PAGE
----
Is Microsoft really losing billions without Office for iOS?

microsoft-office-2013-suite1Last week an analyst at Morgan Stanley released a report estimating that Microsoft could make up at least $2.5bn in annual revenue by offering the Office suite on the Apple iPad, a substantial amount that could add to Microsoft’s $73.72bn revenue (2012).

It’s an interesting angle, no doubt, for the investors and traders of the stock, but a short-term one. Techies are aware that Microsoft is transitioning Office into a subscription-based product, encouraging adoption with incentives when buying that way instead of the traditional shrink-wrap product we’re all used to owning. We’re also anticipating the eventual release of O365 for the iPad, since a downloadable single-license Office would necessarily be reduced by Apple’s 30% cut, as it would have to be released from the App Store.

As if to reinforce the strategy, Microsoft just raised the prices of Office on Mac by 17% for the single-license software package, and completely discontinued multi-license packages for the Mac, making the subscription O365 the better deal in the long run (assuming full-price purchase). If you didn’t believe them yet, Microsoft also no longer permits you to move your single-license Office from one PC to another (in reality, they never have). Now add to that the nerfing of some Office products in 2013, and you can see the very plain writing on the wall. Office as a packaged, single-license software application is dying, and will not be resuscitated.

skydrivelogoOn the plus side, Microsoft continues to update the web product portfolio, recently adding features like enabling the editing of Skydrive documents without logging in, a feature that was much requested by users for collaboration. This is the type of responsiveness Microsoft must show to win over a world that has free choices in Google Docs and other office style applications. While an enterprise would have no problem buying subscription Office (as they have for years), home users aren’t used to this model. Only with an aggressive update strategy can Microsoft demonstrate their long-term commitment to a web based product. If there’s one thing we’ve learned from online applications, it’s that users want their updates.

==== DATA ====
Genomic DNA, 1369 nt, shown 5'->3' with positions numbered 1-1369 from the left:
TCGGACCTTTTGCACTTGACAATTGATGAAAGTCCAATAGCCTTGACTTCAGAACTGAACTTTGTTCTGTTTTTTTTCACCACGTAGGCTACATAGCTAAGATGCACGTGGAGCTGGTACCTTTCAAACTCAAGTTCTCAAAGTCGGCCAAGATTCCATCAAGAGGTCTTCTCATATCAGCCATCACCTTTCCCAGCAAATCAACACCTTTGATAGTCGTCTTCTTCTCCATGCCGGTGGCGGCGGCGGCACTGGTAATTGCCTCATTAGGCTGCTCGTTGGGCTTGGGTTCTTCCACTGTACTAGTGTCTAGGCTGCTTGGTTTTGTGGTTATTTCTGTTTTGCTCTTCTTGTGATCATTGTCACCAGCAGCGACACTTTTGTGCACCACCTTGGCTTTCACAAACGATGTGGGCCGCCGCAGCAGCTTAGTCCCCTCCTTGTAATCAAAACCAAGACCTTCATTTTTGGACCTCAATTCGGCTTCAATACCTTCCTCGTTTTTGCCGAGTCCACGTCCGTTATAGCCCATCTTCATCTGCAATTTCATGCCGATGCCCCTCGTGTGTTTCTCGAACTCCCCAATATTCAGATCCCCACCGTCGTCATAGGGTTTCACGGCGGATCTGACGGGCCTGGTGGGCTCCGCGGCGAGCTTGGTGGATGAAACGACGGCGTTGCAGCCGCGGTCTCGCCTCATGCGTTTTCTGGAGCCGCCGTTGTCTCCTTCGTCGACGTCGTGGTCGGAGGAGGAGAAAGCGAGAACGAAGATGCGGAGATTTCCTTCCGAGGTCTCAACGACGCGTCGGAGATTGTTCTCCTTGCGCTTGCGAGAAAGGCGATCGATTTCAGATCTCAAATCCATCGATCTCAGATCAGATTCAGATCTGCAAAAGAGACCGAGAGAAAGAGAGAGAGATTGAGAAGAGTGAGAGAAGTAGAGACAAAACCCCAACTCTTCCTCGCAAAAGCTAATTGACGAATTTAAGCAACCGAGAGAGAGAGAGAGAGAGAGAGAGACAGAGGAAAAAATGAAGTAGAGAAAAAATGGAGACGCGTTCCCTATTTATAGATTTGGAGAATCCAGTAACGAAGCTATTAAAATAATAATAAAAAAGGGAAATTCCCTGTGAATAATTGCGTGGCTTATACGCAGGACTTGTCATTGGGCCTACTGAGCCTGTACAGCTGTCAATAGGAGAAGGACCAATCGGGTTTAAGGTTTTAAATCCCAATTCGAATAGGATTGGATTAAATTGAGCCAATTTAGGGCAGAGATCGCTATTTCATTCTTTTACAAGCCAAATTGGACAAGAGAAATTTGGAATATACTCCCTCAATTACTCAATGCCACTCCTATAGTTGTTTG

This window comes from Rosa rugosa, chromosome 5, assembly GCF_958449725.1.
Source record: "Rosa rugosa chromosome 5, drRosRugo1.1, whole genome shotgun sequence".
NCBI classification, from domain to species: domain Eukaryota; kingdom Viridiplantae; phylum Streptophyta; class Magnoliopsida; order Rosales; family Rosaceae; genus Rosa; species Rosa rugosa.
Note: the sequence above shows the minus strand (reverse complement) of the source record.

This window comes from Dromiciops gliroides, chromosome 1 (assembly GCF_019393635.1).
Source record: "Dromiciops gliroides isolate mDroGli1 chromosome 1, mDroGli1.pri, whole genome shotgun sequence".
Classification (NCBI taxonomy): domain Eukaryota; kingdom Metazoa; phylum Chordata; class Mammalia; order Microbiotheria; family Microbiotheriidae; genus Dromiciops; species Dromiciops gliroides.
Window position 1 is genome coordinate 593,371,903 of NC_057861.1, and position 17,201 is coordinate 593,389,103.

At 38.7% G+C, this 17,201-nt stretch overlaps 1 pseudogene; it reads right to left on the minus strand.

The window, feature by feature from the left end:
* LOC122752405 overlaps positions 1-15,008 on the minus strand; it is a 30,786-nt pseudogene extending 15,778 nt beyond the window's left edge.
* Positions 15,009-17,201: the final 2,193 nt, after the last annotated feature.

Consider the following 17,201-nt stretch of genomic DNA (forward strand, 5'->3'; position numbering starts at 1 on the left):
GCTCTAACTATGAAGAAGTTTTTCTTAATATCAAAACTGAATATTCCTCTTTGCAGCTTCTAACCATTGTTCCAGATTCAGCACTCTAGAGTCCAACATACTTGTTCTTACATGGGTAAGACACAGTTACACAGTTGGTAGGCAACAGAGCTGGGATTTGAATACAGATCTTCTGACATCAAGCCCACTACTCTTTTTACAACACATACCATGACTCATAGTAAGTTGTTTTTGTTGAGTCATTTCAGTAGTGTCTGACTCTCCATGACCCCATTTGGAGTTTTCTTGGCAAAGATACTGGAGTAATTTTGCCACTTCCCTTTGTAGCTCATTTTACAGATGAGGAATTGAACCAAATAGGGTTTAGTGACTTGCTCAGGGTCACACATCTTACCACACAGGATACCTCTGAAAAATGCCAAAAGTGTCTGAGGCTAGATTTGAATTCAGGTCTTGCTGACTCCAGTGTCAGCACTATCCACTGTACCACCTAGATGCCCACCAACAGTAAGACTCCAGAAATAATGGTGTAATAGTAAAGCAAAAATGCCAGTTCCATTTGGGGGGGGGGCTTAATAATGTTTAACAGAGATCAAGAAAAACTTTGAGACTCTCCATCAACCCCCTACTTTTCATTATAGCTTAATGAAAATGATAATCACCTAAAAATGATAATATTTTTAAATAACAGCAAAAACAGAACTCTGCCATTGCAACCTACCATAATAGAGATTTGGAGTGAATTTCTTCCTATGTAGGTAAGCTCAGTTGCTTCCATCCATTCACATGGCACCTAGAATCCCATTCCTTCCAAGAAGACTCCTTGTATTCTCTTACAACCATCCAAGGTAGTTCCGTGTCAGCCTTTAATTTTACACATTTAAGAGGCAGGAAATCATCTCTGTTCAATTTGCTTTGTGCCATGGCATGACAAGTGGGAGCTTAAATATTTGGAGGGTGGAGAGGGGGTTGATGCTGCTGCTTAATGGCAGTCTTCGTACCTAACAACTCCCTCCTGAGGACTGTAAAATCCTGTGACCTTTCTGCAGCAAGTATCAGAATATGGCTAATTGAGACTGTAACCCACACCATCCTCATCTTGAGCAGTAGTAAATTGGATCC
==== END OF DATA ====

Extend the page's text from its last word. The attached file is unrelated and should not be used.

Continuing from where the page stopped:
It’s a gamble on subscriptions that Microsoft is willing to take, and I believe a reasonable one. Consumers have grown more accustomed to subscriptions, they’ve given up cable and satellite to buy multiple cheaper, net-based subs to services like Netflix and Hulu Plus. $10 for TV, $10 for music, $10 for Office… still less than the $95 they spent on just cable last month.

Short story – yes, of course Microsoft is losing money by not releasing Office for iOS – but the long game isn’t a few billion dollars in the next year or two, it’s a long-term Office in the cloud subscription for all users, all platforms, under the Office 365 banner. Until a real contender to the entire Office suite emerges, especially in the business world, Office will continue to drive Microsoft’s revenue stream, and it will do so with a subscription-based service.